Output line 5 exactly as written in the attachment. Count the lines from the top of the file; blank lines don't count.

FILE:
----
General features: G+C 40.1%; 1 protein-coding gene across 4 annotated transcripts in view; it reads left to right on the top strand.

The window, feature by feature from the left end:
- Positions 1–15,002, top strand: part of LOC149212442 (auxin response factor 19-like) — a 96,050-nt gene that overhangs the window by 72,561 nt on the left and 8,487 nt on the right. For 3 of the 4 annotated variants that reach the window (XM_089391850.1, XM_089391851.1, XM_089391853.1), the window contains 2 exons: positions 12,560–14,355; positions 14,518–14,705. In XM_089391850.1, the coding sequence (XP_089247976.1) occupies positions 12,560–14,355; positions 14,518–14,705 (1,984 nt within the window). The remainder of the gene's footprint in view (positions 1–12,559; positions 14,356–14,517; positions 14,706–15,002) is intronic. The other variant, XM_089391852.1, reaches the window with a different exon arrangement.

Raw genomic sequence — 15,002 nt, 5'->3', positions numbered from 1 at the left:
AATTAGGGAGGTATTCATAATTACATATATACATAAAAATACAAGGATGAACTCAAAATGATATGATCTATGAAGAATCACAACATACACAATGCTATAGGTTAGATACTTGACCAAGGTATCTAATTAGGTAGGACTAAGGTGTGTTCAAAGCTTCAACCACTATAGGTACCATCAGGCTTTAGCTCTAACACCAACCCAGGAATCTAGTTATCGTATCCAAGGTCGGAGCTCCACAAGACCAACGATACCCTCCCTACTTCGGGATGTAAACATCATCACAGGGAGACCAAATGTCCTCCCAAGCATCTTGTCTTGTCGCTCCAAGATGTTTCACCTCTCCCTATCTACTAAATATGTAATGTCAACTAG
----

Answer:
AATTAGGGAGGTATTCATAATTACATATATACATAAAAATACAAGGATGAACTCAAAATGATATGATCTATGAAGAATCACAACATACACAATGCTATAGGTTAGATACTTGACCAAGGTATCTAATTAGGTAGGACTAAGGTGTGTTCAAAGCTTCAACCACTATAGGTACCATCAGGCTTTAGCTCTAACACCAACCCAGGAATCTAGTTATCGTATCCAAGGTCGGAGCTCCACAAGACCAACGATACCCTCCCTACTTCGGGATGTAAACATCATCACAGGGAGACCAAATGTCCTCCCAAGCATCTTGTCTTGTCGCTCCAAGATGTTTCACCTCTCCCTATCTACTAAATATGTAATGTCAACTAG